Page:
Dishonour before demise

If anarchism is founded on the observation that since few men are wise enough to rule themselves, even fewer are wise enough to rule others, then none of the scores of people who attended the opening of the government's

If anarchism is founded on the observation that since few men are wise enough to rule themselves, even fewer are wise enough to rule others, then none of the scores of people who attended the opening of the government’s spring session could be blamed for alternative thoughts as they filed back out into the bright March sun. They had just had the dubious pleasure of observing the Yukon Party at work, a disconcerting and depressing experience in the extreme.

During question time, a dignified NDP Leader, Liz Hanson, started by taking the government to task on the its bungling of the Peel issue. She asked the premier why, during the election, he hid his party’s agenda from the public?

At the time, the premier declined to comment on the Peel land use plan before final consultations were concluded on the grounds that it would be irresponsible. But well before the final consultations had begun, the government imposed eight new conditions, telling Yukoners its intentions for the watershed, essentially gutting the plan, which has been seven years in the making.

In his reply, Energy, Mines and Resources Minister Brad Cathers explained how, during the election, the Yukon Party had said that the cost of implementing the commission’s plan could bankrupt the territory and called the opposition’s acceptance of the plan irresponsible. The Yukon Party would instead be seeking a plan, which “protected the environment and respected all sectors of the economy.” This reply, read from a prepared script, set the tone for the day and, to every subsequent question from members of the opposition, Cathers would repeat it verbatim.

When NDP MLA Jim Tredger, in a supplementary question, suggested Cathers stop “beating a dead horse” and come up with a different reply, Cathers complained about the member’s “violent terminology,” a complaint which found him mocked by people in the gallery.

It didn’t take long before a group of citizens, impatient with Cathers’ obfuscating replies, scrambled for the exit, encouraging others to follow. After Cathers had repeated the line “a final plan for the Peel that protects the environment while respecting all sectors of the economy” 10 times, a solitary clap was heard from a Yukon Party loyalist. He got it.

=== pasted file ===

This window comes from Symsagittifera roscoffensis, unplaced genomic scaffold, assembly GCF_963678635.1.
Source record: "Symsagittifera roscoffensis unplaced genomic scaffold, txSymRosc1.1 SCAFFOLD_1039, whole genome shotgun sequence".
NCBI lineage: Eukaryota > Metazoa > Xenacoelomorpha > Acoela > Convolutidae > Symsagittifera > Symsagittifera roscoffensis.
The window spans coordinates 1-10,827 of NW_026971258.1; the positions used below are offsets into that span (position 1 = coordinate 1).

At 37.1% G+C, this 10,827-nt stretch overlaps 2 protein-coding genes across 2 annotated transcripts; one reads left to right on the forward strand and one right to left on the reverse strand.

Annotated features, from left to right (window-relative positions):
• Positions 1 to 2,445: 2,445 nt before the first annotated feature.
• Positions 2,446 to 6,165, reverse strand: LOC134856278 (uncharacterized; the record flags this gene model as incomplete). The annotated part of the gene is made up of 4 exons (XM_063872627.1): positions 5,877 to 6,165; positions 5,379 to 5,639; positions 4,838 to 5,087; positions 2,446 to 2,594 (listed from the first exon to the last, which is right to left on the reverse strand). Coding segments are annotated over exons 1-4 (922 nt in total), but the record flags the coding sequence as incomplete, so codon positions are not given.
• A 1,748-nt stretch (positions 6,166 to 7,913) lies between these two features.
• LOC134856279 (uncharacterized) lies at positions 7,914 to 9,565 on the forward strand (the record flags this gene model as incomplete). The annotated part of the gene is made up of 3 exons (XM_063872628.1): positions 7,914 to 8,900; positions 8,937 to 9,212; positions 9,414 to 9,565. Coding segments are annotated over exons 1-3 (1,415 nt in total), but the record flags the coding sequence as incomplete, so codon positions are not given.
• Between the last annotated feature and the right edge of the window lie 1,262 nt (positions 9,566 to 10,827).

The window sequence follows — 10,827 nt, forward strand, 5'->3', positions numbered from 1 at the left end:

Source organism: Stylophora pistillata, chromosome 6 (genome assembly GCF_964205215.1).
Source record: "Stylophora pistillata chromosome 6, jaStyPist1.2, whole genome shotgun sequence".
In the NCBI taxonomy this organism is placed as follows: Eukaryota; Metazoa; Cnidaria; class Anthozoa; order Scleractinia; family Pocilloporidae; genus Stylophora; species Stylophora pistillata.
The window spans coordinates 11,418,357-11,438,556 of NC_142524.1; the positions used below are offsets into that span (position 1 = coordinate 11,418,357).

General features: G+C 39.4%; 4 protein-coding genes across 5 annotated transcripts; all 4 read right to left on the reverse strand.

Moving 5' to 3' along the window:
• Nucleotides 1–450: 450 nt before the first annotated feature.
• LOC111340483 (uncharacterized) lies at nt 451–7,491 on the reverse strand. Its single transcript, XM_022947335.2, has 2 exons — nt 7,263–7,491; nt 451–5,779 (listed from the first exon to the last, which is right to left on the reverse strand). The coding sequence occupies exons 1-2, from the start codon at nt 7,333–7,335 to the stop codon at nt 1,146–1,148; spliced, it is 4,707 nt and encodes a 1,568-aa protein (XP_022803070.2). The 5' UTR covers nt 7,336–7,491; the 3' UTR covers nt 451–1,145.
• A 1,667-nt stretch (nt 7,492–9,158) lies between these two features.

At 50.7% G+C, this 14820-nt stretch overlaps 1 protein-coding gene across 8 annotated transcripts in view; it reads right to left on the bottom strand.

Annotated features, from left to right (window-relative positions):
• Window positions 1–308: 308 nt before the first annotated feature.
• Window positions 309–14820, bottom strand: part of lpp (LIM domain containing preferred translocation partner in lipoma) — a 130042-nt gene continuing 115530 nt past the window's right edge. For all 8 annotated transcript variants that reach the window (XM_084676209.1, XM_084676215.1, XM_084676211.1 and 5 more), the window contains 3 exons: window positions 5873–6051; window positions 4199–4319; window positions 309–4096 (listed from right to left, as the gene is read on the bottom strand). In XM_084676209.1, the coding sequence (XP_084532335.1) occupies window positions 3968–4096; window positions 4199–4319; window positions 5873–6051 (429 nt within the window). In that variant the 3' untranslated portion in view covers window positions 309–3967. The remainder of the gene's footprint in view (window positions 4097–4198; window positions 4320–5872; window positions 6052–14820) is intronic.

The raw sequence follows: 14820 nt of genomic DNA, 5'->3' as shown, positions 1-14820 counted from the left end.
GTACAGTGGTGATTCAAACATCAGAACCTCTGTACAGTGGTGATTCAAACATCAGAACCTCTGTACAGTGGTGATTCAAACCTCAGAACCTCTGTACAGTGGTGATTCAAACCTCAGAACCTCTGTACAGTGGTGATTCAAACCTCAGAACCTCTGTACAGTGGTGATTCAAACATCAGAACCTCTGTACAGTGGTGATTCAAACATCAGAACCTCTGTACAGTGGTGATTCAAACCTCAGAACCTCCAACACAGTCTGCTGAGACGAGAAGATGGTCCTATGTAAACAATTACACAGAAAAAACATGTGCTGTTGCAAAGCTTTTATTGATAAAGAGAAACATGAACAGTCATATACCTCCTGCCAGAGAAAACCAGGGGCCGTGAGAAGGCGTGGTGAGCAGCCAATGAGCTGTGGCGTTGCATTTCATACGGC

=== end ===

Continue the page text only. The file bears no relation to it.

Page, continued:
The minister for Energy Mines and Resources, clearly unaware his credibility was in free fall, was eventually to repeat that line exactly 30 times, creating a watershed moment for himself which will be hard to shake.

As Cathers embarked on yet another tedious repetition, somebody departing the gallery was clearly heard to offer the minister a brief, concise and to-the-point suggestion about where he ought to take his next vacation. Elaine Taylor, a former minister of the Environment looked uncomfortable. For once she didn’t seem to enjoy the limelight – no ribbons to be cut, no smiles for a harmless photo op. Currie Dixon, the current Environment Minister, looked plain lost, and really, who could blame him? The remainder of cabinet sat motionless, blending nicely with the wallpaper.

Fired up by a large audience – a feisty Darius Elias from the Liberals vigorously demanded answers from the premier who, shifting his head uneasily, gave him none. Pasloski later said that he did not want to upstage his colleague.

Truth being the enemy of power, I suspect he had nothing to offer but Cather’s scripted statements, looped ad nauseam. So much for a fruitful debate.

The Yukon Party clearly pursues the divisive politics which Pasloski purportedly discouraged last fall. By picking their winners in the Peel, the Yukon Party government has assured one thing, ultimately we shall all become big-time losers.

So here we are: if the Yukon Party government continues to blindfold the public on the big issues of the day while pushing its own narrow agenda, it is easy to see a brewing discontent developing into something much more serious.

The distrust of wit is the beginning of tyranny. May every man and woman feel encouraged, in any way they can, to help protect our territory, even if it means defending it against our government. That is our moral duty.

Leave your guns at home.

Jannik Schou